Healthy San Francisco enrollees can stay – for now

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SF EXAMINER FILE PHOTO BY CINDY CHEW

Thousands of Healthy San Francisco enrollees will soon face a dilemma.

Federal health care reform will hold them to the “individual mandate,” a requirement to obtain health insurance – but Healthy San Francisco doesn’t count. Roughly 70 percent of uninsured San Franciscans currently rely upon the city-administered program, created by San Francisco’s Health Care Security Ordinance, to access medical care.

Anyone who doesn’t satisfy the individual mandate will be made to fork over $95 as a penalty – but that noncompliance fee will skyrocket to $625 in 2015.

Meanwhile, people who are eligible for subsidized health insurance under the Affordable Care Act will automatically become ineligible for Healthy San Francisco under current rules, according to San Francisco Department of Public Health Deputy Director of Health Colleen Chawla.

For many – especially those currently experiencing health problems – this change spells trouble.

The prospect of becoming suddenly ineligible for Healthy San Francisco will leave thousands of residents in the bind of being unable to rely on the system they now use to access care, while also being unable to afford the new insurance option  – and so far, city officials have found no clear resolution to this dilemma.

Assemblymember Tom Ammiano, who authored the legislation that created Healthy San Francisco as a member of the Board of Supervisors, admonished the Department of Public Health last week for turning away enrollees, conveying to program participants that only those who are undocumented would be eligible to remain in Healthy San Francisco.

"It's really outrageous," Ammiano told the San Francisco Chronicle.

Ammiano’s legislative aide, Carlos Alcala, said the Assemblymember was aghast at DPH’s approach, because “this is what Healthy San Francisco was intended for – the city agreed to be committed to helping people who can’t afford insurance.”

Alcala said that over the course of the last week, numerous conversations had taken place between Ammiano’s staff and DPH staff, including Director Barbara Garcia.

On Feb. 18, the San Francisco Health Commission approved a temporary solution, signing off on a resolution that creates a “transition period” allowing Healthy San Francisco enrollees to remain in the program until the end of the 2014.

"SFDPH is making every effort to help San Franciscans enroll in the best health insurance option available to them," according to the resolution. "Still, navigating the various options can be confusing and SFDPH wants to be sure that no one is left without health care options particularly during this time of transition."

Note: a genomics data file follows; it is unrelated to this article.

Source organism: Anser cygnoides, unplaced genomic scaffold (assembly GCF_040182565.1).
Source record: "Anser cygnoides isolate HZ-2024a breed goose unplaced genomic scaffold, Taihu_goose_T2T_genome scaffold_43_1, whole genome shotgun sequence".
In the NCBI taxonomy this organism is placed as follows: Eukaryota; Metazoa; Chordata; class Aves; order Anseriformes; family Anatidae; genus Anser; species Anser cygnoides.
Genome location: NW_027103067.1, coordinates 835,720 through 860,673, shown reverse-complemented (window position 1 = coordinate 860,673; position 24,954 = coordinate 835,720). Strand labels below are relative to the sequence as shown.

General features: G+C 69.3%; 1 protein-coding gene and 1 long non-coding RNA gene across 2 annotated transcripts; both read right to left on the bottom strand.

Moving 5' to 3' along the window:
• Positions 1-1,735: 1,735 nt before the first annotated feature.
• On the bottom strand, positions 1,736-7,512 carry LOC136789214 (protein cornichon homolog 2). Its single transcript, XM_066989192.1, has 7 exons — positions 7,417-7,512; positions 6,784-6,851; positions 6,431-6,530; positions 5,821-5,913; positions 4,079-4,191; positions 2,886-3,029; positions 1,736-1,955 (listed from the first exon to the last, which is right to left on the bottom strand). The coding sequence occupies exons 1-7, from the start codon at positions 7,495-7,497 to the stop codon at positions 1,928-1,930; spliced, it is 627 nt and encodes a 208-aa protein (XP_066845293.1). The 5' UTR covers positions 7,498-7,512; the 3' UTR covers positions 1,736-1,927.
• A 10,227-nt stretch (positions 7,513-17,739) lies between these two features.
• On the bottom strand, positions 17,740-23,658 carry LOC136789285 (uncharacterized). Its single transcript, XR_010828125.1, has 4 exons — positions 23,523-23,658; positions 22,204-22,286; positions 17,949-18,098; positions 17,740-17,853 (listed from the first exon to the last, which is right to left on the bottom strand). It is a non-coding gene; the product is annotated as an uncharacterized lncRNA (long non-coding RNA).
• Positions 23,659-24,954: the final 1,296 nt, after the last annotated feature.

For some, the change under ACA will mean migrating from Healthy San Francisco to subsidized health insurance under Covered California, the state-administered program created by the ACA. But for low-wage earners and others struggling to make ends meet in pricey San Francisco, the monthly Covered California premiums may be unaffordable; even the options with lower premiums come with $5,000 deductibles and high co-payments.

The transition period extends Healthy San Francisco eligibility through December for San Franciscans who qualify for Covered California but haven't enrolled.

Prior to this stopgap measure – apparently largely a product of the discussions between DPH and Ammiano – many would have faced being cut off from Healthy San Francisco in March, when full ACA implementation kicks in.

“Healthy San Francisco eligibility has not changed,” Garcia confirmed at the Feb. 18 meeting. “But the world around it has changed.”

The Department of Public Health’s mantra since the start of ACA implementation, repeated by Garcia at the Health Commission meeting, is that “health insurance is better than Healthy San Francisco.”

But for those who cannot afford the new subsidized health insurance option, “better” may remain out of reach.

“When people come in for renewal … we will counsel them to make sure they know that health insurance is better, and counsel them on affordability,” Chawla noted at the meeting. She added that if participants wish to remain in Healthy San Francisco, they will be able to do so – for now.

To be eligible for Healthy San Francisco, enrollees must live on a combined family income at or below 500 percent of the federal poverty level ($57,450 per year); be a San Francisco resident; have been uninsured for at least 90 days; not be eligible for Medi-Cal, and be between the ages of 18 and 64.

Between now and December, when the transition period comes to an end, DPH and other city agencies will presumably try and hash out a solution for people who are threatened with a loss of access to medical services.

In 2013, San Francisco Mayor Ed Lee re-convened an ad-hoc body called the Universal Healthcare Council to address the looming problem of how ACA implementation would affect the city’s existing healthcare policies. However, the final report produced by that group did not offer much in the way of guidance.

Instead of drawing any solid conclusions, the various stakeholders drafted a set of recommendations – many of which stood in direct contradiction to one another.

That report is supposed to help city officials identify a solution going forward.

Deena Lahn, Director of Policy at the San Francisco Community Clinic Consortium, thanked the health commissioners for approving the transition period during the Feb. 18 meeting, saying nobody was sure what would happen in March, when thousands of Healthy San Francisco enrollees would have been suddenly unable to access services through the program.

“We had been especially concerned about people needing their medications,” she told them.

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